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A year of progress: Go-Ahead advances along the road to Net Zero


3 min read Partner content
  • Centre of Excellence for zero emission vehicles to be established in London
  • High voltage electric substation installed in Oxford for upcoming electric bus fleet.
  • Proof of concept demonstrated for Bus2Grid technology
  • Fleet of hydrogen buses ordered for the Crawley, Redhill, and Gatwick area

The Go-Ahead Group has taken significant steps towards decarbonising its business in the 12 months since the launch of the group’s climate change strategy in July 2021, which set out an ambition of becoming a net zero company by 2045.

To bring together expertise within the group on electric and hydrogen buses, the group will shortly open a Zero Emission Centre of Excellence in London. Go-Ahead is the capital’s largest operator of electric buses.

Other recent developments include the installation of a substation at Oxford Bus Company’s Cowley depot, ready for a programme under which funding has been secured from the Zero Emission Bus Regional Areas (ZEBRA) scheme for 159 electric buses to be deployed in Oxford.

To mark Net Zero Week 2022 (2 – 8 July), Go-Ahead is proud to highlight its efforts to date in, taking the lead in Net Zero initiatives for UK transport:

  • Brighton & Hove and Metrobus purchased 20 hydrogen buses for its operations in Crawley, Redhill, and the Gatwick Airport area, with the possibility of a follow-up order for a further 34 vehicles.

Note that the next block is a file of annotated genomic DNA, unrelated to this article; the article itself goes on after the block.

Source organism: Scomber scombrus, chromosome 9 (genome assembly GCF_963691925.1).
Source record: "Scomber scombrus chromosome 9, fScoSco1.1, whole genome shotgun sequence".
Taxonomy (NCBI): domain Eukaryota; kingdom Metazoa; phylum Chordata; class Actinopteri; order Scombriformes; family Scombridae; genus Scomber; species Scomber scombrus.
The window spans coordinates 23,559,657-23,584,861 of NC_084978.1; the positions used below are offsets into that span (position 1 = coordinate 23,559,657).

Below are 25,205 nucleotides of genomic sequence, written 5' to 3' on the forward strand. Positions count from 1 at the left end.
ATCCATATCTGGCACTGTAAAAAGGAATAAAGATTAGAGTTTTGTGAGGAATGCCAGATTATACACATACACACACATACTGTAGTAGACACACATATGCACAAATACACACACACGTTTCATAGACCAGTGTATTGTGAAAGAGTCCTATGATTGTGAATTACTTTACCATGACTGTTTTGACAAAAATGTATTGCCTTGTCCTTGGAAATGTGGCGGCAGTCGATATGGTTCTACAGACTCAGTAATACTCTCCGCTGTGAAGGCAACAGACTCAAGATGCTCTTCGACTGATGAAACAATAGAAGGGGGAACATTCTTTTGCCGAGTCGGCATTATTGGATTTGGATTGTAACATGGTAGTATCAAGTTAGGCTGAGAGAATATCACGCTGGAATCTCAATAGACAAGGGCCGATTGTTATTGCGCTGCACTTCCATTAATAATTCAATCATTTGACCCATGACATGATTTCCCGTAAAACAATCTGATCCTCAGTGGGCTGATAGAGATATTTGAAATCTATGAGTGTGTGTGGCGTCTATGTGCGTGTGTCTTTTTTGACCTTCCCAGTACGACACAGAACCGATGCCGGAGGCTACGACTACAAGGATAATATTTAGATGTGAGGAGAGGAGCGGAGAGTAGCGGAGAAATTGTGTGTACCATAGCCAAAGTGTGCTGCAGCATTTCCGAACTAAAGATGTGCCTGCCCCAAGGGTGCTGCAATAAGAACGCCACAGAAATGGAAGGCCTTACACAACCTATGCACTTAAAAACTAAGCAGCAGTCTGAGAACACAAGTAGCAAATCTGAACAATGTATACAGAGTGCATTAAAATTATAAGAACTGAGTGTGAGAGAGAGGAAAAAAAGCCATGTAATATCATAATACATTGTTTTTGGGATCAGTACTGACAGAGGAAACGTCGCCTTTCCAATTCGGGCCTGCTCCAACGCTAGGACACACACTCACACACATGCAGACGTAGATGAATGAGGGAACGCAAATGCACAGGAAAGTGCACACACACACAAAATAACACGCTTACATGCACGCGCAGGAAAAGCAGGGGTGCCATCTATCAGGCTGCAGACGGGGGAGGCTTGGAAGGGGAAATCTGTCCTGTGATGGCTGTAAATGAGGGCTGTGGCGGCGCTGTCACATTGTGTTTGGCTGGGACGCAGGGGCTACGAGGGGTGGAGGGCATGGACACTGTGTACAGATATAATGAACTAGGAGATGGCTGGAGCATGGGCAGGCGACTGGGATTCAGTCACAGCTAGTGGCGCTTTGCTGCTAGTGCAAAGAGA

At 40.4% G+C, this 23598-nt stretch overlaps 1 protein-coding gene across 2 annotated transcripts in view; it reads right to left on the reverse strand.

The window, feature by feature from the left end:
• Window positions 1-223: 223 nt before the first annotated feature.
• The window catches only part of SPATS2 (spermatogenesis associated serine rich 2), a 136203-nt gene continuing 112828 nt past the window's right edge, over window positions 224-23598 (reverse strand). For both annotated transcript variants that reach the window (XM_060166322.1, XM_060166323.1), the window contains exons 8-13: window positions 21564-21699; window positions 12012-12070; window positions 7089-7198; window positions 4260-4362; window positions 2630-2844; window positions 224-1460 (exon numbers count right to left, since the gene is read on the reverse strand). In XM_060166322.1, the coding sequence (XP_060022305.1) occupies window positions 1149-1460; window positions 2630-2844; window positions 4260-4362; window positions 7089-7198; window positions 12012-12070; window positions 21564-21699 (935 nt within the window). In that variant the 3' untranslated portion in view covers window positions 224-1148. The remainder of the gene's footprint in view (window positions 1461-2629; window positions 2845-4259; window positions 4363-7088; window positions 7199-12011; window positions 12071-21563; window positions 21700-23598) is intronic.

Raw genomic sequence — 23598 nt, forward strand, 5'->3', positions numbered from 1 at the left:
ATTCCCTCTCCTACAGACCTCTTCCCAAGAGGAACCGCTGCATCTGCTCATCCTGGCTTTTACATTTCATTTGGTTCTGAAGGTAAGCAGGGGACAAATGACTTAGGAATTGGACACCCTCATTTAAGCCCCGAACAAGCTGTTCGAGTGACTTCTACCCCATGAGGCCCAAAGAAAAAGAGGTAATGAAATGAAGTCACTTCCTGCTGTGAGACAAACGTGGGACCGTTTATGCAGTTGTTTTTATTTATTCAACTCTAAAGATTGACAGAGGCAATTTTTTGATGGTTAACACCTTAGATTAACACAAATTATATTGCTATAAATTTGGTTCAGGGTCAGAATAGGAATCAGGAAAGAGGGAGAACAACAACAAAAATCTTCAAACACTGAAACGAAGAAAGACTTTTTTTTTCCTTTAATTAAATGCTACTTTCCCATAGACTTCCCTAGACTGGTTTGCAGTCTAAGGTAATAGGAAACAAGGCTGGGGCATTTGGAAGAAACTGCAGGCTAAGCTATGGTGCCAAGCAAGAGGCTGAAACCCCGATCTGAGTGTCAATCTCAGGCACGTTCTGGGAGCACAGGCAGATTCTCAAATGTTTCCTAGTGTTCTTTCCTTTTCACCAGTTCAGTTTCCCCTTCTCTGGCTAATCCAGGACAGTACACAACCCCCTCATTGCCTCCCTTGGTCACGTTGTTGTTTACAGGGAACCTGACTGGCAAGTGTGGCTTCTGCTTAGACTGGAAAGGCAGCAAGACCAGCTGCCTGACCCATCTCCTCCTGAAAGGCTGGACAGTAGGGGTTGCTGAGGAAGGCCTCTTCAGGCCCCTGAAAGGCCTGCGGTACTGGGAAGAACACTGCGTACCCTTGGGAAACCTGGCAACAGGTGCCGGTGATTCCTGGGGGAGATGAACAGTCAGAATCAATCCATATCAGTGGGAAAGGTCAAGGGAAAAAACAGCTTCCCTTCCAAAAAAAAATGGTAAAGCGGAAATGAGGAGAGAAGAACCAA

• Proof of concept has been demonstrated of “Bus2Grid”, under which a bus has discharged remaining electricity back into the grid at the end of its daily duties. The project is taking place at Go-Ahead London’s Northumberland Park depot, which is one of Europe’s largest overnight charging depots for electric buses.
  • In November 2020, Go-Ahead launched the first fully electric bus fleet in the North East of England, providing 55,000 journeys and covering 300,000 miles across Newcastle and Gateshead each year.
  • Hatfield station, part of the Govia Thameslink Railway network, is home to the UK rail network’s biggest charging hub for electric vehicles.
  • Govia Thameslink Railway’s Class 700 fleet recycles 15.8GWh of energy returned into the network to power additional services, decreasing energy demand by more than 50% on the rolling stock it replaced.
  • Geofenced buses have been introduced in Brighton which automatically switch to zero-emission mode when they pass into specified zones of the city centre which face challenges in air quality.
  • Go-Ahead’s buses on the south coast of England and in Singapore have been fitted with solar panels. Weighing 20kg, these can generate 1kW of energy to charge the batteries on the buses.

Go-Ahead achieved a 27% reduction in carbon emissions between 2016 and 2021.

Mark Anderson, Go-Ahead’s Customer and Commercial Director, said: “There is still much more to be done, but we are making great progress towards our net zero targets. We are working hard to make sure that everything we do meets the targets we have set to cut emissions.

But we can only go so far by decarbonising our own business. The real key for the transport industry in addressing climate change is for people to leave their cars at home and switch to walking, cycling and public transport. We hope that bus priority schemes, and initiatives to promote rail and bus travel, will do just that”.


Engineering a Better World

The Engineering a Better World podcast series from The House magazine and the IET is back for series two! New host Jonn Elledge discusses with parliamentarians and industry experts how technology and engineering can provide policy solutions to our changing world.

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